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62. Hiki-iwai, Greetings on Retirement

When a Maiko (舞妓) or a Geiko (芸妓) retires, small gifts called Hiki-Iwai (引き祝い, greeting gift upon one's retirement) are sent to customers, teachers, colleagues and others, as an expression of gratitude. The gift is adorned with a triangle paper on which the Maiko's real name and the stage name are written.

In the old days, packages of boiled rice were sent as Hiki-Iwai. If the Maiko was never coming back to Hanamachi (花街, Maiko district), the rice was white. If she is not sure, the rice was Sekihan (赤飯, red rice), meaning she may or may not come back.

At my turn, I sent white rice with red Nanten (南天, sacred bamboo) berries in it. I did it because I was told that pure white rice could be too strong to convey my determination. Nowadays, packages of sugar or handkerchief are sent instead of rice.

The retirng Maiko do not put on a Shironuri (白塗り, white make up unique to Maiko) anymore at the time of social calls for the farewell greetings. They get dressed in plain Kimono with one crest and put on a regular make up.

Maiko's retirement was referred to as "become a towner", meaning "not a professional anymore".


"Oh, you get out of Hanamachi. Good luck!"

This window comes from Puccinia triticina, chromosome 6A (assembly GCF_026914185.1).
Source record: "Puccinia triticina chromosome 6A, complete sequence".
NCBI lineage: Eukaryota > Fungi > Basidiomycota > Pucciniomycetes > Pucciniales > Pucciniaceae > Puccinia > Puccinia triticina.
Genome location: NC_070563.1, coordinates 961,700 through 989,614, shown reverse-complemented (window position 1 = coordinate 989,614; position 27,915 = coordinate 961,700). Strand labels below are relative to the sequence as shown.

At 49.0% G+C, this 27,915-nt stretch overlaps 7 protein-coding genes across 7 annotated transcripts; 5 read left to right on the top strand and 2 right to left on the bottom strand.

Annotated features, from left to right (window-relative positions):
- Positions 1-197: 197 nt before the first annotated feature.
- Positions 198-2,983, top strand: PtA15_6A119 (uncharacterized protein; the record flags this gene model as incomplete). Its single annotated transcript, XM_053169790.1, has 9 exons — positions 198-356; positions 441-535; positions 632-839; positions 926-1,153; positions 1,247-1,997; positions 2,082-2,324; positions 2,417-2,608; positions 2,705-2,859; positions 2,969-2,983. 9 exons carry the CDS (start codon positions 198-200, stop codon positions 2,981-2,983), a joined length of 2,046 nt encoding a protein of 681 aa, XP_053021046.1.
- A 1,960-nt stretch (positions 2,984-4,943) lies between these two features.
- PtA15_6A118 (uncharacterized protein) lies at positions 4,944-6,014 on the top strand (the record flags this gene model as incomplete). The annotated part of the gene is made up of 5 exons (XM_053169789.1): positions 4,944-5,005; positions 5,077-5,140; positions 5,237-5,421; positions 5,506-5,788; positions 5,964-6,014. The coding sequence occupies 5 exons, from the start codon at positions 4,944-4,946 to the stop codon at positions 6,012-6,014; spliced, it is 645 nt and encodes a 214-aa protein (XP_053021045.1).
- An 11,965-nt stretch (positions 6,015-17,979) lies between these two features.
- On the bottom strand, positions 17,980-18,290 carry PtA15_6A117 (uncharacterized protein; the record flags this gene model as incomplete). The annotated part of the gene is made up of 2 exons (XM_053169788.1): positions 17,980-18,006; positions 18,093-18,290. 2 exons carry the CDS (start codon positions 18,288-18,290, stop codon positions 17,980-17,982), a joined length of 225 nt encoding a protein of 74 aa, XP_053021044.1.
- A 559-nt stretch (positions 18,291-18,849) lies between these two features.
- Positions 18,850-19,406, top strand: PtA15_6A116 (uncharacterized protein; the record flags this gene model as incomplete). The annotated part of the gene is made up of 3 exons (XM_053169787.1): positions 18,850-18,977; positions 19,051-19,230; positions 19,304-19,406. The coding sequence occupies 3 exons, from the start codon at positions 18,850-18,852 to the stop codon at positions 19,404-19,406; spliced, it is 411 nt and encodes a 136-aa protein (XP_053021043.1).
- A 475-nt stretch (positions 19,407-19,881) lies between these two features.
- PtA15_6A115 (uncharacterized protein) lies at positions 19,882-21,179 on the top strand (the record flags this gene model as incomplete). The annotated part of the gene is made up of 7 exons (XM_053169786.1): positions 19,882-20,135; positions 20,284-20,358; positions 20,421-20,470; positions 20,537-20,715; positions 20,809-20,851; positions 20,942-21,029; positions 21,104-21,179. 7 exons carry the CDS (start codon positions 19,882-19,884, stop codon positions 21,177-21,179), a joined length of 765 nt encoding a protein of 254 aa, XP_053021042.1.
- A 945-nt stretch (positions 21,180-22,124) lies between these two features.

"What a pity. You are a good Maiko."

These are what they said to me upon my retirement.

After I finished all my farewell visits to Ochaya (お茶屋, tea houses), masters of dance, singing, instruments, and tea ceremony, as well as the Administration office, I made my final bow deeply to the venue of my classes.

The last word I received as a Maiko from my Okasan (お母さん) was: Eventhough you retire Maiko and leave Hanamachi, you and your Oneisan (お姉さん, the mentor Geiko) should be tightly bonded with each other for the rest of your life. Don't you dare forget about it.

Lastly, here I have to announce my retirement from this blog to you today. As of this article, I would like to put down my pen. I truly appreciate your kind attention until today.

Writting this blog has brought me to my yeasteryears, gave me laughs and made me blushed, remembering all the memories of my youth. I learned a lot from this.

I hate to say good bye, but I have to.

Thank you very much, and so long!







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